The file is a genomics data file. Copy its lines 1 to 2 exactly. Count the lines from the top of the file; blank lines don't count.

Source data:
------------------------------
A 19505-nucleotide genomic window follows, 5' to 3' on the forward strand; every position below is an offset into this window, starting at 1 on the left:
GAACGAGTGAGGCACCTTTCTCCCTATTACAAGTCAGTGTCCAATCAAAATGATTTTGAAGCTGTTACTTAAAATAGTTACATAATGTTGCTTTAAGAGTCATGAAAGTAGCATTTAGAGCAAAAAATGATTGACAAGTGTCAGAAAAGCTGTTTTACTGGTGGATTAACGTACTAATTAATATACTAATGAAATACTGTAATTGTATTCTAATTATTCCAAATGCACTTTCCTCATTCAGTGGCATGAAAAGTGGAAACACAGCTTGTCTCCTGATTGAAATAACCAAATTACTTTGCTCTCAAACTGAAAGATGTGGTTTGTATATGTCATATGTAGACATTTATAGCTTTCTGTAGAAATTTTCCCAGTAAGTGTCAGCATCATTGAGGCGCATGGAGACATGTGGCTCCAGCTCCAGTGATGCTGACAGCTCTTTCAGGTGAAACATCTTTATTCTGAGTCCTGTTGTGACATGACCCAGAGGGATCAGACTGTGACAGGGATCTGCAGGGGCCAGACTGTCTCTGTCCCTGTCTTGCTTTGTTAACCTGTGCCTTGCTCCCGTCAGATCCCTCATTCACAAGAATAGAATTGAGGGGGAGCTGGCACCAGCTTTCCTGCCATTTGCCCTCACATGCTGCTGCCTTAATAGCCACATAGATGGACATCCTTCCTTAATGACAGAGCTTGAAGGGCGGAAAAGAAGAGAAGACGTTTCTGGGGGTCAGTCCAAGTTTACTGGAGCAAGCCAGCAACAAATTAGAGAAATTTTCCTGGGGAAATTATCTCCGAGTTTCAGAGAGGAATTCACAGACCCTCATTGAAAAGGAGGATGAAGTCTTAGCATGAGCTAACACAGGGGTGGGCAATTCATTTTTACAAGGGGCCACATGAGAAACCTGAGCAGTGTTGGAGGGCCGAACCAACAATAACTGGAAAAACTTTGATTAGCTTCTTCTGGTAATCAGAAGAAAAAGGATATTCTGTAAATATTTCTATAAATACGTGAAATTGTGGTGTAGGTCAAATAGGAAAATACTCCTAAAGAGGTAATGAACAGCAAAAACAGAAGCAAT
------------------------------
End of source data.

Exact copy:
A 19505-nucleotide genomic window follows, 5' to 3' on the forward strand; every position below is an offset into this window, starting at 1 on the left:
GAACGAGTGAGGCACCTTTCTCCCTATTACAAGTCAGTGTCCAATCAAAATGATTTTGAAGCTGTTACTTAAAATAGTTACATAATGTTGCTTTAAGAGTCATGAAAGTAGCATTTAGAGCAAAAAATGATTGACAAGTGTCAGAAAAGCTGTTTTACTGGTGGATTAACGTACTAATTAATATACTAATGAAATACTGTAATTGTATTCTAATTATTCCAAATGCACTTTCCTCATTCAGTGGCATGAAAAGTGGAAACACAGCTTGTCTCCTGATTGAAATAACCAAATTACTTTGCTCTCAAACTGAAAGATGTGGTTTGTATATGTCATATGTAGACATTTATAGCTTTCTGTAGAAATTTTCCCAGTAAGTGTCAGCATCATTGAGGCGCATGGAGACATGTGGCTCCAGCTCCAGTGATGCTGACAGCTCTTTCAGGTGAAACATCTTTATTCTGAGTCCTGTTGTGACATGACCCAGAGGGATCAGACTGTGACAGGGATCTGCAGGGGCCAGACTGTCTCTGTCCCTGTCTTGCTTTGTTAACCTGTGCCTTGCTCCCGTCAGATCCCTCATTCACAAGAATAGAATTGAGGGGGAGCTGGCACCAGCTTTCCTGCCATTTGCCCTCACATGCTGCTGCCTTAATAGCCACATAGATGGACATCCTTCCTTAATGACAGAGCTTGAAGGGCGGAAAAGAAGAGAAGACGTTTCTGGGGGTCAGTCCAAGTTTACTGGAGCAAGCCAGCAACAAATTAGAGAAATTTTCCTGGGGAAATTATCTCCGAGTTTCAGAGAGGAATTCACAGACCCTCATTGAAAAGGAGGATGAAGTCTTAGCATGAGCTAACACAGGGGTGGGCAATTCATTTTTACAAGGGGCCACATGAGAAACCTGAGCAGTGTTGGAGGGCCGAACCAACAATAACTGGAAAAACTTTGATTAGCTTCTTCTGGTAATCAGAAGAAAAAGGATATTCTGTAAATATTTCTATAAATACGTGAAATTGTGGTGTAGGTCAAATAGGAAAATACTCCTAAAGAGGTAATGAACAGCAAAAACAGAAGCAAT